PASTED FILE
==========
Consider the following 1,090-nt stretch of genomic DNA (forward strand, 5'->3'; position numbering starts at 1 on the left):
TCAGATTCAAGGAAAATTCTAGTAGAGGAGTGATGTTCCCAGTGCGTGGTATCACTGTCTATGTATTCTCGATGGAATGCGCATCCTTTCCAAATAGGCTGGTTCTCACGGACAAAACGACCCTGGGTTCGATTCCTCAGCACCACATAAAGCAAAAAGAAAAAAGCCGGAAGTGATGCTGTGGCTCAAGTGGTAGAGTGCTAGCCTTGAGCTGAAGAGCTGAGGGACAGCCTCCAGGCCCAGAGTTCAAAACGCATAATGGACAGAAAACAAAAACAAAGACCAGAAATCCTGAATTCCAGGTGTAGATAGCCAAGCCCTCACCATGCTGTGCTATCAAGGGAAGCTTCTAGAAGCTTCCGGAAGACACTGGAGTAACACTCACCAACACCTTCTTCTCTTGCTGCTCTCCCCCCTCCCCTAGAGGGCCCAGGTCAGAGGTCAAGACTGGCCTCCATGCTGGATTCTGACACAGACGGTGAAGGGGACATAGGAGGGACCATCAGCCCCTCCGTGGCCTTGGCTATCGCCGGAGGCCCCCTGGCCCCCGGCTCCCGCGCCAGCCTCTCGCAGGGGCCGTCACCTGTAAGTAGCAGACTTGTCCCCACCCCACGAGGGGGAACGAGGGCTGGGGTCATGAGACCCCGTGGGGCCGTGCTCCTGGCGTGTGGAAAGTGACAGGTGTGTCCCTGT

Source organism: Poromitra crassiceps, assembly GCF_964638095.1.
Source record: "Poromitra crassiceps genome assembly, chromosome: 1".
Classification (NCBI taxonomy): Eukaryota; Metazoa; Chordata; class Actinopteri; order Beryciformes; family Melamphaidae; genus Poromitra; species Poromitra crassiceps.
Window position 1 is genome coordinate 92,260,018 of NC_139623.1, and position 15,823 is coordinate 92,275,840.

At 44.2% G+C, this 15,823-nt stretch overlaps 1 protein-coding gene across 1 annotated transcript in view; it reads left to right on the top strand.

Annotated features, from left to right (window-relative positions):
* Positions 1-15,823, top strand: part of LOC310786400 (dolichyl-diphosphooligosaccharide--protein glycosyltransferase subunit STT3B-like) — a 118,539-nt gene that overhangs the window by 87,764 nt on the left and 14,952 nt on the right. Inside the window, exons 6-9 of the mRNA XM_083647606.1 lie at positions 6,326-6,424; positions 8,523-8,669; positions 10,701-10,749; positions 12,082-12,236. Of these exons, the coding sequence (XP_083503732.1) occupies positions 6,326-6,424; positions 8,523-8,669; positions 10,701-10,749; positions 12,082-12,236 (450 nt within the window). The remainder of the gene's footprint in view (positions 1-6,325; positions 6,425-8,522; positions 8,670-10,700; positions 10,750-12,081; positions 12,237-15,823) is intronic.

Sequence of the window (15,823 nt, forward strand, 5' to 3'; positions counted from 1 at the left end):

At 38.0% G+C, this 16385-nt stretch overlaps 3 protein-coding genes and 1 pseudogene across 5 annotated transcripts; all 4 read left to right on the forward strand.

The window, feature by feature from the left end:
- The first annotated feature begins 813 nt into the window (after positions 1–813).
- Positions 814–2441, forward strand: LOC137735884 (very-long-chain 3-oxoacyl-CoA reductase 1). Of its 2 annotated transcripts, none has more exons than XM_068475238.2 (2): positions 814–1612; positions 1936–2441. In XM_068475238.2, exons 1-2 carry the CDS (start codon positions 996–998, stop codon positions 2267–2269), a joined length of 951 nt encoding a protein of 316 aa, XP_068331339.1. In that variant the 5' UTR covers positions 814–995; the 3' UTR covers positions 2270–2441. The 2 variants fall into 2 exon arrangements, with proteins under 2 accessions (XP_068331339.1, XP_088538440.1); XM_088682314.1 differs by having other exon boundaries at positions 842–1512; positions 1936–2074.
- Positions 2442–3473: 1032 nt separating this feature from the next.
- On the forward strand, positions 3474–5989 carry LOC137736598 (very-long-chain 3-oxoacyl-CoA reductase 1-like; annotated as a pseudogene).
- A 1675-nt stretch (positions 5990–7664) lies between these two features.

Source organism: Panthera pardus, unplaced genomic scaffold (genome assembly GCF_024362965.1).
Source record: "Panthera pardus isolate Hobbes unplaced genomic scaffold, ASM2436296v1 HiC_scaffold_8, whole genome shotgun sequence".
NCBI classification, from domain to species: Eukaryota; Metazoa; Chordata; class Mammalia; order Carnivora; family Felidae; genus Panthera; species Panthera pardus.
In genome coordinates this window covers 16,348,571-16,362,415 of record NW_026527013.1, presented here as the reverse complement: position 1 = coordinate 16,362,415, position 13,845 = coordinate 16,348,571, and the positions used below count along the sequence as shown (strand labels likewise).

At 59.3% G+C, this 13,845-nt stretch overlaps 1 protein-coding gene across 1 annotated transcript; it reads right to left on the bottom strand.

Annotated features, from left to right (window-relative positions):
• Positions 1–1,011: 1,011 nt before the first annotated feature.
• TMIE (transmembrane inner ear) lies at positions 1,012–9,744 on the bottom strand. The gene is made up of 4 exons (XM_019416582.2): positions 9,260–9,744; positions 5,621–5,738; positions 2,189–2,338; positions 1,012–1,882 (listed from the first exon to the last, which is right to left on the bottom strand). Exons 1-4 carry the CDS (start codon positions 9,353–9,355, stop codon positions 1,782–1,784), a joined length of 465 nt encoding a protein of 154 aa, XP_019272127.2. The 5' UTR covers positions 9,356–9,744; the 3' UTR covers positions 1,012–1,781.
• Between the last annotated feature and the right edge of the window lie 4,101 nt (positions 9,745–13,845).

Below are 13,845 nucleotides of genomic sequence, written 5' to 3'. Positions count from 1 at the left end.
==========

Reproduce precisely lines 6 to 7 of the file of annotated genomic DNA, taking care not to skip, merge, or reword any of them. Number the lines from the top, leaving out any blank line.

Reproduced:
Window position 1 is genome coordinate 92,260,018 of NC_139623.1, and position 15,823 is coordinate 92,275,840.

At 44.2% G+C, this 15,823-nt stretch overlaps 1 protein-coding gene across 1 annotated transcript in view; it reads left to right on the top strand.